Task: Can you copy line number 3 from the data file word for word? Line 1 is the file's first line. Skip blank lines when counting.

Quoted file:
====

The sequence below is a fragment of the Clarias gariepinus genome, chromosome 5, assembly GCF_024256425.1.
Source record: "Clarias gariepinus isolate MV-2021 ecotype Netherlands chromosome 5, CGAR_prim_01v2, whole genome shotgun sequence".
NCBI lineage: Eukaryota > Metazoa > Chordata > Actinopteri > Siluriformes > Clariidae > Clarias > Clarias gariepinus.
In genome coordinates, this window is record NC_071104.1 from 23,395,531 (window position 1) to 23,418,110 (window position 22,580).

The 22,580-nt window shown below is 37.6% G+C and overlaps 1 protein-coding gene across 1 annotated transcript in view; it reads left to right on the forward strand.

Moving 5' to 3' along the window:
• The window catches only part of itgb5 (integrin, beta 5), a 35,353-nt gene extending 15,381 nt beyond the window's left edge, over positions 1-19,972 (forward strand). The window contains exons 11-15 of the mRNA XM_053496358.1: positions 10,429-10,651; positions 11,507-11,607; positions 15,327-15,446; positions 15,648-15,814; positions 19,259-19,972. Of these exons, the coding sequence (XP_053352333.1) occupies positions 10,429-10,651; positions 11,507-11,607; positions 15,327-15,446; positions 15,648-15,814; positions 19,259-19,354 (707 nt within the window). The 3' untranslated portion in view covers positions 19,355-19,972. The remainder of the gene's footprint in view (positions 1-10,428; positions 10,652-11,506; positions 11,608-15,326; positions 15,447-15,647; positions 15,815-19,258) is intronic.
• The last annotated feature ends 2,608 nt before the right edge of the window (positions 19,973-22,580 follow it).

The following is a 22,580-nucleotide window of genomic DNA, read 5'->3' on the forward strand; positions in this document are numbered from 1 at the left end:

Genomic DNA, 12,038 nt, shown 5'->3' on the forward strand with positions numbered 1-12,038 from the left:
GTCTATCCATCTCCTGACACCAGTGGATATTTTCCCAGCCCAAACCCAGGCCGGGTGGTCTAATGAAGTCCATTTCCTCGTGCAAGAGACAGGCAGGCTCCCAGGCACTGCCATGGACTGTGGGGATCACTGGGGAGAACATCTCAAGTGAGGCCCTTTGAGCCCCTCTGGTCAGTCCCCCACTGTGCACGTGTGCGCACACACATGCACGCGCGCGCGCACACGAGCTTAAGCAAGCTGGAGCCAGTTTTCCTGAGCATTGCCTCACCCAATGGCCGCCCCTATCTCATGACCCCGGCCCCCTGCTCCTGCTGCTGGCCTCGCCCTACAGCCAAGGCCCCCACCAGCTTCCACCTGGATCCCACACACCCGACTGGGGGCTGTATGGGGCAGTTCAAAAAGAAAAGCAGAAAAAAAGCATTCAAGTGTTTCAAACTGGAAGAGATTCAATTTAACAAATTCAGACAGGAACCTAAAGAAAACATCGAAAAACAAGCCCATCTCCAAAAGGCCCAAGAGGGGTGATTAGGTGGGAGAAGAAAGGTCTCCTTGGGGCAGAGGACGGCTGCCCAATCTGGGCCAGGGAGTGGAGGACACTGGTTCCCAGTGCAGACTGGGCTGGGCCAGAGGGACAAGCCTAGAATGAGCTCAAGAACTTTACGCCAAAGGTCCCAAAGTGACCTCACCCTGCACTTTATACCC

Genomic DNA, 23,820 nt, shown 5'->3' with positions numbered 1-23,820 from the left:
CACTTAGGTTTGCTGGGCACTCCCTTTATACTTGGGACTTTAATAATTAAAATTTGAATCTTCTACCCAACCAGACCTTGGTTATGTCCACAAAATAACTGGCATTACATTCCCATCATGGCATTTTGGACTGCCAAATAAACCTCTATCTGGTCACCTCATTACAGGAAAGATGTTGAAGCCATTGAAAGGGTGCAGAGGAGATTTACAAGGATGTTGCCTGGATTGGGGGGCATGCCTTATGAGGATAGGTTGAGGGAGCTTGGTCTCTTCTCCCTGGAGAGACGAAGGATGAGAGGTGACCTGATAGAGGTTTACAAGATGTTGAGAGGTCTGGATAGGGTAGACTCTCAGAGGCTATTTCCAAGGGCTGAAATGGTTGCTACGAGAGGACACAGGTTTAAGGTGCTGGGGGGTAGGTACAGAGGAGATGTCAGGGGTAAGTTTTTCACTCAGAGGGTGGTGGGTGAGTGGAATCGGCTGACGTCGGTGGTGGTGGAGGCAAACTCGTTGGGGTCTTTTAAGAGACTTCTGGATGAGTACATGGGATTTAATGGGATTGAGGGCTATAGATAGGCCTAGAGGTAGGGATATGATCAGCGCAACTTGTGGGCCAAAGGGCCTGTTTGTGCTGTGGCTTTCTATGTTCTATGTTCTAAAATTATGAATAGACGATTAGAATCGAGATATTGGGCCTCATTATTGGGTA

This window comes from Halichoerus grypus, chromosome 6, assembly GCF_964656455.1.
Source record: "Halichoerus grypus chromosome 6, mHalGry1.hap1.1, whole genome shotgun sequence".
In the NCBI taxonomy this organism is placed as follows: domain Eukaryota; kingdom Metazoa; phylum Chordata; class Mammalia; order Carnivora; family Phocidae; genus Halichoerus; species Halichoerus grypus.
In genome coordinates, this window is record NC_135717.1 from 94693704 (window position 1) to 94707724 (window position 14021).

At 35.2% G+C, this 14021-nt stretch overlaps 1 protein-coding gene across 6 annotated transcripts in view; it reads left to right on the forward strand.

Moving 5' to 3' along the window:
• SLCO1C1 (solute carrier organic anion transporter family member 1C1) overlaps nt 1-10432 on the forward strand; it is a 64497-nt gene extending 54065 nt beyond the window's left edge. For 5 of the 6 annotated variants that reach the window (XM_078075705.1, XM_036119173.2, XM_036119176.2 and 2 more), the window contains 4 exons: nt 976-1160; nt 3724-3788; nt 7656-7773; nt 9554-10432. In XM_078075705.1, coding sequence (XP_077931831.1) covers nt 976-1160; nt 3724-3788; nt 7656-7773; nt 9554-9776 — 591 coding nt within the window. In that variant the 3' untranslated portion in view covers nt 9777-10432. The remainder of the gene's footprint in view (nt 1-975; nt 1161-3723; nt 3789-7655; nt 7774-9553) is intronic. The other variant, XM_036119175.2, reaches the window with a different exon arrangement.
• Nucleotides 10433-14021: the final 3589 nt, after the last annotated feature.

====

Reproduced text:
NCBI lineage: Eukaryota > Metazoa > Chordata > Actinopteri > Siluriformes > Clariidae > Clarias > Clarias gariepinus.